A freight container for the journey now costs anywhere from $12,000 to $20,000, Swenson of The Barn Family Shoe Store said, compared to $6,000 in 2019. “It’s a nightmare,” he said. “It’s almost a license to steal. And when they implement all these things — these fees, these increases — you never go backward.”
Disruptions in the supply chain, including container shortages and a dearth of port and warehouse workers, push shipping costs even higher. And retailers who receive late shipments often cannot keep up with demand.
At Michelson’s Shoes, many spring-season children’s footwear will not arrive until June or July. The Easter stock came in just mere days before the holiday.
“Sometimes, we’re just waiting with half-empty shelves,” Michelson said.
Another factor, said Andy Polk, senior vice president of the Footwear Distributors and Retailers of America: tariffs. Shoe import fees are among the highest on any consumer goods, averaging 13 percent, with tariffs accounting for almost one-third of the retail price of some children’s shoes, according to the group.
Adult leather shoes, for instance, face an 8.5 percent tariff. But because of rules imposed in the 1930s, kids’ footwear rates can be up to four times that much: sneakers (20 percent), moccasins (37.5 percent), and girls’ flats (37.5 percent).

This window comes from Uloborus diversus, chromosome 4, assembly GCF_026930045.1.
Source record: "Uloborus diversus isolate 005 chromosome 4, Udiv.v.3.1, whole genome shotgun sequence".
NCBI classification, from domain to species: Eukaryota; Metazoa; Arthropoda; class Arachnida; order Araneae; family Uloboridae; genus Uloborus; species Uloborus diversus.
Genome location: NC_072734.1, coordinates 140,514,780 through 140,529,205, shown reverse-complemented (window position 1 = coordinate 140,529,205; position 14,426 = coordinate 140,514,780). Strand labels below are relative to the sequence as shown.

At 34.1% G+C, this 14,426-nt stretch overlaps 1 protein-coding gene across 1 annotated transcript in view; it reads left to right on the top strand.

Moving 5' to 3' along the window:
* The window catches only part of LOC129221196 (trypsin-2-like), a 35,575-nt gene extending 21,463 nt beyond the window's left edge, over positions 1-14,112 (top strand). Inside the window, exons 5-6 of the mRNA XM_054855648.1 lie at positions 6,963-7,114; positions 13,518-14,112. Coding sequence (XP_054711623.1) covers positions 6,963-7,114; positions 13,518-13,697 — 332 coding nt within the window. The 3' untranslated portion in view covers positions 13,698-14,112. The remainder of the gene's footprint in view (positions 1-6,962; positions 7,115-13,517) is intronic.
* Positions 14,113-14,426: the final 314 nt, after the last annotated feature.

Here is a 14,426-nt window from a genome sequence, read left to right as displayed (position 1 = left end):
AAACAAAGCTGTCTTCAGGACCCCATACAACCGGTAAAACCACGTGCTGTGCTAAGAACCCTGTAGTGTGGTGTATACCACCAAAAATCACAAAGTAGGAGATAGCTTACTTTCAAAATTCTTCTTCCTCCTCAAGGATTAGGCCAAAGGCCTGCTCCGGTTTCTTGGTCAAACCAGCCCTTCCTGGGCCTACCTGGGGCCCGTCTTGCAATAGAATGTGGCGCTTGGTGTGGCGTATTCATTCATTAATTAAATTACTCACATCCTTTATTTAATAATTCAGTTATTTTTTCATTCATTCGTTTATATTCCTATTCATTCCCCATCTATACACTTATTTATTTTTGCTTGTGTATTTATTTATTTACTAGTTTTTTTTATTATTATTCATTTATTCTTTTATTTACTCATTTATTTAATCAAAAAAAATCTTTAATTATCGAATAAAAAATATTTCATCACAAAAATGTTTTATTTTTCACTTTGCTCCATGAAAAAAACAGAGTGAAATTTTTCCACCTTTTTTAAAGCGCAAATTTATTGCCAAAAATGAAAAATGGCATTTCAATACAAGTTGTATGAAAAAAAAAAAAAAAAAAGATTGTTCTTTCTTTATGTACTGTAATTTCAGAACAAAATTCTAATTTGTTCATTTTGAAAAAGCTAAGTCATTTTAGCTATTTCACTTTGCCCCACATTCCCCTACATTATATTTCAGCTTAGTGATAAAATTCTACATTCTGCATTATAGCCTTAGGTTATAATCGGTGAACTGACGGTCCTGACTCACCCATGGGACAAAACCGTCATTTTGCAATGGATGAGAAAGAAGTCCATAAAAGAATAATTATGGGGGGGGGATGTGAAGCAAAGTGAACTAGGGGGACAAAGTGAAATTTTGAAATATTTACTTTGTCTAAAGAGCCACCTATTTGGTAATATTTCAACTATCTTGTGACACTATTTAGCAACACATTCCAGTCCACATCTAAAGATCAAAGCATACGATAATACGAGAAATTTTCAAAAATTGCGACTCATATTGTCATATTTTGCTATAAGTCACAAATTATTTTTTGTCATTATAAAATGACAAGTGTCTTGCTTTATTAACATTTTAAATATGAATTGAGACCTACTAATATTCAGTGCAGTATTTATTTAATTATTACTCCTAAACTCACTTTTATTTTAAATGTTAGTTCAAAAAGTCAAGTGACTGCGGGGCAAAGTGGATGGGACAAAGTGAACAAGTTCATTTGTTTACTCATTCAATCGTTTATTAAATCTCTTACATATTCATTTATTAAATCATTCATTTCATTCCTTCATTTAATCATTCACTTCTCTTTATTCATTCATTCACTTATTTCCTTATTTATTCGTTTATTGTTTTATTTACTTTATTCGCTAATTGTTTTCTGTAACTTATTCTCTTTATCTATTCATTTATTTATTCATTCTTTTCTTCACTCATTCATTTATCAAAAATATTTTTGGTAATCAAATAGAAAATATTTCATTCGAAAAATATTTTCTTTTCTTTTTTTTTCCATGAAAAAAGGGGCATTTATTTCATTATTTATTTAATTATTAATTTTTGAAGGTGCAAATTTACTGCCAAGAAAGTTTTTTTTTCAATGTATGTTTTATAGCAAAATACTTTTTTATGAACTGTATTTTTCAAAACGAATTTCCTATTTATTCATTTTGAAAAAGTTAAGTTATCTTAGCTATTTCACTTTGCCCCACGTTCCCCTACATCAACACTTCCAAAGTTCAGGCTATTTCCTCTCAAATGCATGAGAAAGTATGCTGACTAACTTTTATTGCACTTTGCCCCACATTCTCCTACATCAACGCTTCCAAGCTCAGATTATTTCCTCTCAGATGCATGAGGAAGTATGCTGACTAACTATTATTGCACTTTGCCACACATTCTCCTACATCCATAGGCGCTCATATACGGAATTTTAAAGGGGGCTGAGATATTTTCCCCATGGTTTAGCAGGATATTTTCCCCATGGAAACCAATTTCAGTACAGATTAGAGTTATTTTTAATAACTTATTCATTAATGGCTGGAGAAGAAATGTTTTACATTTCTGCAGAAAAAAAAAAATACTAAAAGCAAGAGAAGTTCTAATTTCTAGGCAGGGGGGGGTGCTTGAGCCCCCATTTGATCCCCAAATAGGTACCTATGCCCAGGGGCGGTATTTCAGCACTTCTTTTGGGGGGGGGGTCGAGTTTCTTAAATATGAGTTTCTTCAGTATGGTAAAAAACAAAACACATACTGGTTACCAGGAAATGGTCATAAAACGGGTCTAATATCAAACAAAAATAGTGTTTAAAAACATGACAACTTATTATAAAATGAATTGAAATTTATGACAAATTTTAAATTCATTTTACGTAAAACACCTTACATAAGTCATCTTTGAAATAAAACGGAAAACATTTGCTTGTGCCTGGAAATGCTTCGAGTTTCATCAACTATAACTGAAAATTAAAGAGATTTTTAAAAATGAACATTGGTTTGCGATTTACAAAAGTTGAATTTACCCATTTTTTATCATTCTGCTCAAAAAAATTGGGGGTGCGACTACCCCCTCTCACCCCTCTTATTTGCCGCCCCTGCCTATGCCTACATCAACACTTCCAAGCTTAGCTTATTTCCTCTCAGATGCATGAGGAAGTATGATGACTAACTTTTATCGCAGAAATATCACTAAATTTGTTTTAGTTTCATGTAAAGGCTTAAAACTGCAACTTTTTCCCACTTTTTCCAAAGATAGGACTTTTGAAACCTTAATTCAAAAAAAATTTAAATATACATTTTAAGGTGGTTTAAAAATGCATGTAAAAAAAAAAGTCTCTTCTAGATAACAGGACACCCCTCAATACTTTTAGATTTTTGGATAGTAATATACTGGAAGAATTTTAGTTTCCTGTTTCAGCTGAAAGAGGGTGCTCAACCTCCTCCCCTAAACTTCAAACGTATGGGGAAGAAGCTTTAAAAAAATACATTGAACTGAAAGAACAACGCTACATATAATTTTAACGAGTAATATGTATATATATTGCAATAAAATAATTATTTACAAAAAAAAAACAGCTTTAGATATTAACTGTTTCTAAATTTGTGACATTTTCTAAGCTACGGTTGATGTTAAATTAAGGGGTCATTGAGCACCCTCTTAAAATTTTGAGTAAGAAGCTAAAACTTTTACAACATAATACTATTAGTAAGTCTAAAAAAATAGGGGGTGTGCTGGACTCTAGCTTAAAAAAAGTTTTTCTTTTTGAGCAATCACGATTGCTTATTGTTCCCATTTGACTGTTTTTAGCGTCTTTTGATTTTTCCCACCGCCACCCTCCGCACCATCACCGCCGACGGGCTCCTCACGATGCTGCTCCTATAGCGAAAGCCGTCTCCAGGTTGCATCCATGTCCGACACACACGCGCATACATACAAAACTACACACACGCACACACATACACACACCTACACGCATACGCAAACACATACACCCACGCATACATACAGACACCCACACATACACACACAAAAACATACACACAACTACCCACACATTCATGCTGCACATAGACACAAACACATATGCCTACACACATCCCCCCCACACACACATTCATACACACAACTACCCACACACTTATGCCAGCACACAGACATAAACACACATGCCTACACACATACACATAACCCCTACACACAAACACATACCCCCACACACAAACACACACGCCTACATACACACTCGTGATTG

“Striking the tariffs would help working families immensely — and instantly,” Polk said.
“Rather than pay $3.4 billion in footwear duties in 2021, companies could have used those funds to innovate and hire new workers in the fields of design, marketing and retail as well as good paying blue collar jobs at ports, warehouses, and in trucking,” the distributors group website reads.
Cohen of the Columbia Business School called tariffs “a disincentive for importers — whether that’s retailers or brands — to be taking in kids’ shoes,” and ultimately another obstacle to supplying the market.
All of it results in a sometimes-shocking price tag on kids’ light-up sneakers, Crocs, and soccer cleats.
Retail prices have gone up $5 to $7 since COVID hit, Michelson said, on his inventory of children’s shoes and $5 to $10 higher for adult footwear — meaning kids’ pairs saw a larger percentage price increase than their full-size counterparts. Some Michelson’s pairs have seen three price hikes in the past 12 months.
The footwear distributors, a trade group that represents most of the US footwear industry, estimated in an October letter to President Biden that children’s shoes now cost more than they have in 70 years, even when adjusted for inflation.
Despite that, traffic at Michelson’s and The Barn has remained strong so far, though both owners are preparing for a shift.
“For shoes, I don’t think the bump in price has hit people yet,” Michelson said. “Eventually, they’ll realize.”
Even if they do, though, parents may need to keep buying. Kids wear out, or outgrow, shoes, so fast. Sales volume last year was 3 percent higher than 2019, according to Beth Goldstein, a footwear analyst at market research firm NPD. She doesn’t predict a slowdown — at almost any price.
“It’s a true necessity,” Goldstein said. “What are you going to do? Have kids go barefoot?”
Diti Kohli can be reached at firstname.lastname@example.org.Follow her on Twitter @ditikohli_.
Work at Boston Globe Media